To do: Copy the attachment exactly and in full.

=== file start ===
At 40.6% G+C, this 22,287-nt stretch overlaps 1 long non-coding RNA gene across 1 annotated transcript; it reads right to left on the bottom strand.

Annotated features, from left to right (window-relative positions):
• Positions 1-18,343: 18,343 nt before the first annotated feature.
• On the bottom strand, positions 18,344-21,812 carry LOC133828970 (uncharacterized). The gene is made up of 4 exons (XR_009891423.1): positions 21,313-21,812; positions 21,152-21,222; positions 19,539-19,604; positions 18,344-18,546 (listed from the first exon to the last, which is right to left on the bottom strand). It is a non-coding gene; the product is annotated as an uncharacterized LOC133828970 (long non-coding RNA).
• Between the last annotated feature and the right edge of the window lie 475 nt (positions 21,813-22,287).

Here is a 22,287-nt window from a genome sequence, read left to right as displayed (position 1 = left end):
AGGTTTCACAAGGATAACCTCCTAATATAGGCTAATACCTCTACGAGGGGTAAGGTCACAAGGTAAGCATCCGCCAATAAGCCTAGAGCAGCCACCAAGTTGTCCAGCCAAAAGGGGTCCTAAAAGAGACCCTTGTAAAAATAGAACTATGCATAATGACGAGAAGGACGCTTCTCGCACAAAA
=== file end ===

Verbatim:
At 40.6% G+C, this 22,287-nt stretch overlaps 1 long non-coding RNA gene across 1 annotated transcript; it reads right to left on the bottom strand.

Annotated features, from left to right (window-relative positions):
• Positions 1-18,343: 18,343 nt before the first annotated feature.
• On the bottom strand, positions 18,344-21,812 carry LOC133828970 (uncharacterized). The gene is made up of 4 exons (XR_009891423.1): positions 21,313-21,812; positions 21,152-21,222; positions 19,539-19,604; positions 18,344-18,546 (listed from the first exon to the last, which is right to left on the bottom strand). It is a non-coding gene; the product is annotated as an uncharacterized LOC133828970 (long non-coding RNA).
• Between the last annotated feature and the right edge of the window lie 475 nt (positions 21,813-22,287).

Here is a 22,287-nt window from a genome sequence, read left to right as displayed (position 1 = left end):
AGGTTTCACAAGGATAACCTCCTAATATAGGCTAATACCTCTACGAGGGGTAAGGTCACAAGGTAAGCATCCGCCAATAAGCCTAGAGCAGCCACCAAGTTGTCCAGCCAAAAGGGGTCCTAAAAGAGACCCTTGTAAAAATAGAACTATGCATAATGACGAGAAGGACGCTTCTCGCACAAAA